- At the end of the day, it’s an election, not war, tomorrow in Ekiti. So, let every partisan play by the rule; and security agencies enforce the law
The election is the apex of free choice in a democratic culture. Yet, in Nigeria’s rather evolving democracy, with a peculiar bizarre culture, election eves more often resemble preparation and mobilisation for war, and not a relaxed prelude to free and peaceful choice. Ekiti, due for gubernatorial polls tomorrow, is no exception.
The build-up would appear a virtual war. Thirty thousand police personnel are under deployment, with the full complement of armoured personnel carriers and allied security hardware. They will be under the command of a deputy inspector-general of police (DIG), assisted by an assistant inspector-general of police (AIG), backed by further three commissioners of police (CPs), at the base of the command chain.
This is not mentioning the DSS cadre, some of them, alleged to be wearing masks — a charge the Federal Government should swiftly investigate and correct, if true — according to a newspaper advert on the election by the “majority of Obas in Ekiti State”, on the platform of the Ekiti State Council of Traditional Rulers.
This epitomises militarisation, a contradiction in terms to free and unfettered choice, the essence of democracy. Yet, it must be admitted, it had always been militarisation to secure free choice, because of the wrong socialisation by political partisans, with their do-or-die mindset.
So, the build-up to Ekiti has been similar to the build-ups, in other out-of-season governorship elections, such as Anambra and Ondo; and strictly Ekiti is nothing new. Indeed, toning down security could well be tantamount to leaving the door ajar for electoral rape.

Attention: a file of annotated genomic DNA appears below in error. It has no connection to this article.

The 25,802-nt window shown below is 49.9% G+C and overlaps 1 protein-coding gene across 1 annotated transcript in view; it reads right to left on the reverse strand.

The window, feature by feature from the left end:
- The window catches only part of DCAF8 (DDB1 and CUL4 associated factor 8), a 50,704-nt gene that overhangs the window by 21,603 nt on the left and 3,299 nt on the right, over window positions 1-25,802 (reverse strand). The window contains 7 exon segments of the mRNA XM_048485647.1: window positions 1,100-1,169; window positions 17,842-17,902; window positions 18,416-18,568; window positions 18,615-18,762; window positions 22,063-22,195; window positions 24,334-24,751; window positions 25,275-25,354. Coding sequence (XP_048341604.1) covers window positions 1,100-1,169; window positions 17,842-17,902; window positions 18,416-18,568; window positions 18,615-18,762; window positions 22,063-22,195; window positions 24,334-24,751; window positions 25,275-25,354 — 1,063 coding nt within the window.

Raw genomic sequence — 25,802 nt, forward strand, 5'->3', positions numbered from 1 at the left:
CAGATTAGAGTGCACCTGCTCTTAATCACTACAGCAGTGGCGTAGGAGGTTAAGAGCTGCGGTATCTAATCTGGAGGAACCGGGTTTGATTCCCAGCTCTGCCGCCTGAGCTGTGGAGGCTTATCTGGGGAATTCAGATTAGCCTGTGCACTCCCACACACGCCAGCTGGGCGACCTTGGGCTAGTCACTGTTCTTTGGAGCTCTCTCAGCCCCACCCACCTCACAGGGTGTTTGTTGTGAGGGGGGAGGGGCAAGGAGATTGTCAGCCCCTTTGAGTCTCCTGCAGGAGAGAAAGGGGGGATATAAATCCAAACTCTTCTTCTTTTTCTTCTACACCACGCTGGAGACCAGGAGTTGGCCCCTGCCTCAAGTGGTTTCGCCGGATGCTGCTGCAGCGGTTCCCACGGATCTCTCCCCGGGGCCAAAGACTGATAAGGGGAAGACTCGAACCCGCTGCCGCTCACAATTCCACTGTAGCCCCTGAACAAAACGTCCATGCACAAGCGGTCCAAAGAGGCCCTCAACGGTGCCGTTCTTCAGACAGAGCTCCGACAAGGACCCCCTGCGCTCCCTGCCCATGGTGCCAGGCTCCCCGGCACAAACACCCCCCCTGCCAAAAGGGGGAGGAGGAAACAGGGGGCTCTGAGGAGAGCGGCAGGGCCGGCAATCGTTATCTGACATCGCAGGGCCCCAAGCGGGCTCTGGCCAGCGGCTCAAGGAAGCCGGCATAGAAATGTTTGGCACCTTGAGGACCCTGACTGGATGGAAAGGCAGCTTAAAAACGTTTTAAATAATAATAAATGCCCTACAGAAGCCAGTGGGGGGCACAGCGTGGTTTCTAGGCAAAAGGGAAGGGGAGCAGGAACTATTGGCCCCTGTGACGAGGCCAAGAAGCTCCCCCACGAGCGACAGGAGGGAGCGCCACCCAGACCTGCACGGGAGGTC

That would appear even a worse alternative, given that the Ekiti gubernatorial election cycle — and other states outside the four-yearly general election season — had resulted from grave electoral heists, leading to long electoral litigations, climaxing in the re-award of the elections to their rightful winners.
But there is a limit to thumping security to ensure safe elections. It only leads to an atmosphere of siege, which not a few argue, is tantamount to the paradox of forced choices. To gradually de-militarise election seasons, past suspects of electoral crimes must be tried; and those found guilty convicted. With more convicts from electoral crimes, the message would be clear to future felons: fiddling with the people’s vote is a serious crime that earns stiff and stern punishment.
Be that as it may, given this is the best the polity can offer, the security agencies had better buckle down to it. They should be firm but fair to all the contesting parties. That and only that can guarantee a free and fair election, in which even the loser would be proud the “nay” of his supporters has validated the “aye” of the majority. That is how democracy rolls.
In Ekiti, the major parties have been a disappointment, if ill-tempered bickering is the yard stick. On both sides, there has been too much bellicosity and threats, that suggests there would be no life in Ekiti after July 14. Governor Ayodele Fayose, with his high drama and rather wild accusations, has been pointedly hysterical. His leading challenger, former Governor Kayode Fayemi, has been no less hard in his cold threats. Their mutual supporters have simply gone ballistic, pushing a doomsday scenario. Although Governor Fayose is not running, he is pushing his deputy, Prof. Kolapo Olusola to succeed him on the platform of the Peoples Democratic Party (PDP). Fayemi is the All Progressives Congress’ (APC’s) flagbearer in the election.
It is high time both parties cooled down. They have talked the talk, as fiery and emotive as they come, during electioneering. It’s time for Ekiti to walk the walk, in the sanctity of free and sacred choice. The high point of democracy is that the electorate, from the utility perspective, can never be wrong: they would enjoy, if they choose right; they would endure, if they choose wrong. Their electoral destiny is, therefore, squarely in their hands.
The Independent National Electoral Commission (INEC), supported by the security agencies, thus has a clear mandate: go the extra mile to ensure the election is free, fair and clean.
That is the only thing that can compensate for the dislocation of life, fast becoming a prelude to every election in Nigeria.